• If all had been well so far, Watson knows the type of the answer it is looking for (year, city, singer), one or more clues relating to the answer, and the category the clue is in. It then searches in its repository for answers — no it doesn’t google search for the answer, as we know, its not answering engine. Apart from that, Jeopardy restricts access to internet, as per the game’s rules. So instead, the DeepQA system builds a large database of web documents which are then stored and searched offline during the live Jeopardy game. It looks for Q&A, encyclopedias, etc as the base to generate web searches used to retrieve pointers to relevant web snippets. These web snippets, together with the initial resources and many other downloadable knowledge bases (dbpedia, freebase, etc) form the “extended corpus” that is Watson’s knowledge base.
  • The next step is to analyze the clue further in order to find out how to search the knowledge base. The question analysis section involves intensive Natural Language Processing techniques. The clue fragments are parsed, first syntactically and then semantically, to extract a logical form. The semantic roles in the clue are identified. Semantic role labeling is a major breakthrough in NLP, giving us algorithms that can identify the type of the subject and object in a parsed sentence.
  • Coreference resolution detects which entities pronouns refer to, named entity recognition detects terms that are proper nouns referring to people or organizations, relation extraction identifies the parts of the clue that make up predicates or relations between nouns or entities in the clue.
  • The process of searching the extended corpus is divided into two steps – at first the focus is on recall – the system generates a bulk of answers in the hope that the correct answer is somewhere in this list. This is done by querying its corpus in varied ways ( using reverse algorithms like Lucene and SPARQL), and returning small snippets of text and individual candidate answers. This list of possible answers is then weighted based upon some additional standalone algorithms, which employs computational lingusitics techniques to examine a particular aspect of the answer. This is actually much tougher and unclear. IBM didn’t explain the aspect in detail.
    “Each of the scorers implemented in Watson, how they work, how they interact, and their independent impact on Watson’s performance deserves its own research paper.”
  • The information range and variation collected at this stage is sky-high. There are various components then come into play next — e.g. a component that can compare dates and times,a component for figuring out geographic coordinates, a component for matching the syntactic form of the clue with passages retrieved from web documents, and other scorers that can influence the confidence judgement for a particular answer. Watson tries to be as precise as possible, and it decides the confidence in the answer, based upon the above mentioned components. If its not absolutely sure, it might skip answering.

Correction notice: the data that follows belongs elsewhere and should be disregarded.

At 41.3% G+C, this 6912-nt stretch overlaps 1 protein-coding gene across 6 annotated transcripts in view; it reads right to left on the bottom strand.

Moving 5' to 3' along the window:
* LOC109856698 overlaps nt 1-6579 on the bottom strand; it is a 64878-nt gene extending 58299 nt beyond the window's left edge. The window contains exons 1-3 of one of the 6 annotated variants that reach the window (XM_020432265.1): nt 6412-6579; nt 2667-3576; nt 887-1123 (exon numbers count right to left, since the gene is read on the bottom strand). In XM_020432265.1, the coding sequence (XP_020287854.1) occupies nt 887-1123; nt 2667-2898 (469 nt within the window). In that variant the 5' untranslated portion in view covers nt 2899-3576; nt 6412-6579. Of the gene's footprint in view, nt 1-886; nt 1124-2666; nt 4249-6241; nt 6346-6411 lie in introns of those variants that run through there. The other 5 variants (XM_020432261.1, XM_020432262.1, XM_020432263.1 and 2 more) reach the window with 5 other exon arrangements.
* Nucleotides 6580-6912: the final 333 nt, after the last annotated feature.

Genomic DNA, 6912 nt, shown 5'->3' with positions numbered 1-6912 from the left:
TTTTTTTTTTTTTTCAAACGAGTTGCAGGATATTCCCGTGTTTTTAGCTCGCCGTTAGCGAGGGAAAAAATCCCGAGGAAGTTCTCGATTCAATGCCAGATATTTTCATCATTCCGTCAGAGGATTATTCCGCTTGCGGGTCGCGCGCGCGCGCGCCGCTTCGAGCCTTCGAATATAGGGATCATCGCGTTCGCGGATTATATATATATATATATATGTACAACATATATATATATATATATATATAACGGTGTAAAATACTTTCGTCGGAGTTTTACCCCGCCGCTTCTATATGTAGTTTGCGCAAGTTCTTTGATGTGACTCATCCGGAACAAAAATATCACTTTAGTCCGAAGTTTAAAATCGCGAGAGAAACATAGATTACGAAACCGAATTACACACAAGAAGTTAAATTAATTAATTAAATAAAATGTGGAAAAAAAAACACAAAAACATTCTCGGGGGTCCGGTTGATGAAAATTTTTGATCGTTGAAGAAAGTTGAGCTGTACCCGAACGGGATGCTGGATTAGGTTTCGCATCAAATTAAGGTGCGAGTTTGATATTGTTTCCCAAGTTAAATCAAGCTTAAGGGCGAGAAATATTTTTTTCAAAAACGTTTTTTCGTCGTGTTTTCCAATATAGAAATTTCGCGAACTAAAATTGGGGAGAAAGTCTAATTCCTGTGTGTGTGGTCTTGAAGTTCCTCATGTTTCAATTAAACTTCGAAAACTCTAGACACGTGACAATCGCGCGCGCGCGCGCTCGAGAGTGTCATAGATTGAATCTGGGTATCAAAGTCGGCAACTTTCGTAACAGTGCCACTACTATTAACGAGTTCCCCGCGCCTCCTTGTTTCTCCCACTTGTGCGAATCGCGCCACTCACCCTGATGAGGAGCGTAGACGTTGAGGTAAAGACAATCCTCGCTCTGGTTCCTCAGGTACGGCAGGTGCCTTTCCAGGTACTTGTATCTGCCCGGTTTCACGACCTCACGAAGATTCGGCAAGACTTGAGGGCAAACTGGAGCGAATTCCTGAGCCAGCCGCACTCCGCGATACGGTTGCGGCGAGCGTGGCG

• Hardware & OS: Watson’s hardware is equally complex. Its powered by lots of parallel computation using Hadoop, which is managed using UIMA. Watson is based on the IBM POWER7 750 in a standard rack mounted configuration. It can run AIX, IBM’s house-brand Unix; IBM I; and Linux. To compete on Jeopardy Watson is running Novell’s SUSE Linux Enterprise Server. IBM didn’t go into detail of the hardware, but its based upon their modern supercomputer engine.

Watson is made up of ninety IBM POWER 750 servers, 16 Terabytes of memory, and 4 Terabytes of clustered storage. Davidian sontinued, “This is enclosed in ten racks including the servers, networking, shared disk system, and cluster controllers. These ninety POWER 750 servers have four POWER7 processors, each with eight cores. IBM Watson has a total of 2880 POWER7 cores.”

Apart from the original paper, there’s one more paper that conceptualizes Large Scale Relation Detection . The paper describes methods for detecting relations between entities in a large corpus (over a billion words of text). This makes most of the things more clearer discussing how patterns of words in text such as “appeared together at the premier of “ can be used to predict other, more useful relations like “co-star in”.  In order to get it to work, there is a need for a large number of built-in, detailed relations between concepts that can be populated using patterns of words in text.

Given the multitude of AI components interacting to solve all the little tasks that must be accomplished to parse a question and relate it to knowledge gained from previously seen documents, it really is Rocket science.